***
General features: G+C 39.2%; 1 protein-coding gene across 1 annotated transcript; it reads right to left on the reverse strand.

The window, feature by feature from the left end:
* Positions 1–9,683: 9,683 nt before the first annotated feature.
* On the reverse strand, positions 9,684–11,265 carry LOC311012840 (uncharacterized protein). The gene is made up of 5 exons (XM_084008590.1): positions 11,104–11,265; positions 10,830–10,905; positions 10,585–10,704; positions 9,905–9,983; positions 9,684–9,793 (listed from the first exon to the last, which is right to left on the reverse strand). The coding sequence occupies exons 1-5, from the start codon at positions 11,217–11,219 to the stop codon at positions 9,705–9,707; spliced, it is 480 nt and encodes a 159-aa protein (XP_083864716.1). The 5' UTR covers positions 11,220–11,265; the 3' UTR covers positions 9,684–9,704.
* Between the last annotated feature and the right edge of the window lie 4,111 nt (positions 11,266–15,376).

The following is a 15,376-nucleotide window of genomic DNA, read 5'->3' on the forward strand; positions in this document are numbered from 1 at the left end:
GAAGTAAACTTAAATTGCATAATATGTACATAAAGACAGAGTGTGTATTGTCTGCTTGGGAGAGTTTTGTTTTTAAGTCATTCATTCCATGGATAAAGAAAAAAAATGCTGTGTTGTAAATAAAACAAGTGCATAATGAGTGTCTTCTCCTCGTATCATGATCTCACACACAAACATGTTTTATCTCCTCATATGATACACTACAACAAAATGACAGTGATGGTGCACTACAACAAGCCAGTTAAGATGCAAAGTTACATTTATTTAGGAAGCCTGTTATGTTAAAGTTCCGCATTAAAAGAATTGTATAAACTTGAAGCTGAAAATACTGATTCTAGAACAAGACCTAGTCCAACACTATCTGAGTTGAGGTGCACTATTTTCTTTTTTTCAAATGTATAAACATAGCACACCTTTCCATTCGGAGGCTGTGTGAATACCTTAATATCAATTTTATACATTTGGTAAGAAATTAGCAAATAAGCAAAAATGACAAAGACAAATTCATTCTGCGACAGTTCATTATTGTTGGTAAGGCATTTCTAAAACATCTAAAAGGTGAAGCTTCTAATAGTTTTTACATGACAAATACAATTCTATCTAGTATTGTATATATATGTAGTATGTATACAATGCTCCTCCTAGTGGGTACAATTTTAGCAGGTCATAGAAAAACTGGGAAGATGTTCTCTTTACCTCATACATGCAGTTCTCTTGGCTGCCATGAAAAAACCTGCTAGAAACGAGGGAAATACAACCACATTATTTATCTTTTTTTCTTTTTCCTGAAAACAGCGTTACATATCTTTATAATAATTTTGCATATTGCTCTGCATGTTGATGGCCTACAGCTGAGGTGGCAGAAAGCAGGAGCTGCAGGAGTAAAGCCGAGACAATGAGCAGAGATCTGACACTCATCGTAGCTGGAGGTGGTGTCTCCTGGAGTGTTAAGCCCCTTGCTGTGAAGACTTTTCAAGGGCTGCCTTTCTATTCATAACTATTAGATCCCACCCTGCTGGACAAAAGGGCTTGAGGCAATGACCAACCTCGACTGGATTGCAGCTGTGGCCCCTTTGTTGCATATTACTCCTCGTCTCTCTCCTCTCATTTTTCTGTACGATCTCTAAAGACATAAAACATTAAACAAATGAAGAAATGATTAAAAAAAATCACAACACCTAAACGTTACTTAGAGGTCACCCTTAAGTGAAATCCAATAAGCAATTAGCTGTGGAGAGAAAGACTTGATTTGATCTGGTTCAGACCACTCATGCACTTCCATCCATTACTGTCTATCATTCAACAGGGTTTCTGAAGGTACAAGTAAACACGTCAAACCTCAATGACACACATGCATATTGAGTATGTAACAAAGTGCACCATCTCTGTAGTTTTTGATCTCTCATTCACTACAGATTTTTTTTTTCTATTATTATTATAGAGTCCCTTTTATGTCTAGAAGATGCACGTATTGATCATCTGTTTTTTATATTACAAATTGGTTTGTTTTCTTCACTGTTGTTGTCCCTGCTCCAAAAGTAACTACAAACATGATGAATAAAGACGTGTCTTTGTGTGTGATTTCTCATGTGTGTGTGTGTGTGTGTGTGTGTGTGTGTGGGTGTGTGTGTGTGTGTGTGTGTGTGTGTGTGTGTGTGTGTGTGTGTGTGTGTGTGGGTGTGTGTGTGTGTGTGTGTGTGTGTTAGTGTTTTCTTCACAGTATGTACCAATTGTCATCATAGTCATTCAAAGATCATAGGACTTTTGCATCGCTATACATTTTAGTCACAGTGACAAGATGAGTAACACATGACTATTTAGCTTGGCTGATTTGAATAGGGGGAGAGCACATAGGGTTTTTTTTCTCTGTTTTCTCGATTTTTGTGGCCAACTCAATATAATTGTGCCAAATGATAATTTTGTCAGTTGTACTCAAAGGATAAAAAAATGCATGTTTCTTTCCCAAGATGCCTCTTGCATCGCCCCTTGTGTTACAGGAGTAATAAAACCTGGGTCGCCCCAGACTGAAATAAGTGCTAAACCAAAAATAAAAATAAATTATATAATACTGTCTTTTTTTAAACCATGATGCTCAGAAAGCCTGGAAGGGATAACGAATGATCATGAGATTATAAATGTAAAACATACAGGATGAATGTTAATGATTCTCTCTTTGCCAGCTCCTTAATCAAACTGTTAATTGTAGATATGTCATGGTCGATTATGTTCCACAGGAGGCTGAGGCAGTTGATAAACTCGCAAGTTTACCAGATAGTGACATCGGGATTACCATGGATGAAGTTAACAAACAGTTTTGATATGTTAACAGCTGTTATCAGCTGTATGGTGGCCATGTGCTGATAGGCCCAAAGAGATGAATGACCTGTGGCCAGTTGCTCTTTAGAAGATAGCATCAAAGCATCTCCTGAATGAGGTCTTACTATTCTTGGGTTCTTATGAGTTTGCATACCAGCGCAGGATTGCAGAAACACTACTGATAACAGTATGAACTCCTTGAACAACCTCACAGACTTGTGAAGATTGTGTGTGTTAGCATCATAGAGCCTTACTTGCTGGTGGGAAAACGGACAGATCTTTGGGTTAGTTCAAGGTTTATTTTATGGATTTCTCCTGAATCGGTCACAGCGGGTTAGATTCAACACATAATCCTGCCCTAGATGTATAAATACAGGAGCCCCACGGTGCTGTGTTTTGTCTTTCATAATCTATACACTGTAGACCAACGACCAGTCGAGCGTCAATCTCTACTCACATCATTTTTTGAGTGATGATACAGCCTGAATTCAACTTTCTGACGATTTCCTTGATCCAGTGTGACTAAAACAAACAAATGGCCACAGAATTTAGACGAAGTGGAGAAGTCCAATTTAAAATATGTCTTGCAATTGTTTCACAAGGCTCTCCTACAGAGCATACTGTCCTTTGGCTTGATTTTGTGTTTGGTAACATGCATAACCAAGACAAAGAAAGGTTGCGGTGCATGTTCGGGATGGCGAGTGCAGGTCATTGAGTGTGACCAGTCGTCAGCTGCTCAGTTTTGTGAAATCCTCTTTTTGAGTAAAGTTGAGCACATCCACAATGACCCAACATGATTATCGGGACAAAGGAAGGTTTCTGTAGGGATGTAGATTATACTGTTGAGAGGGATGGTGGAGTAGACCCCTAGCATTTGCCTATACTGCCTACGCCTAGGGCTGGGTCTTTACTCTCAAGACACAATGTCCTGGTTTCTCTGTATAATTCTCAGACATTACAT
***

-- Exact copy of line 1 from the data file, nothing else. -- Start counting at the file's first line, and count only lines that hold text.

General features: G+C 39.2%; 1 protein-coding gene across 1 annotated transcript; it reads right to left on the reverse strand.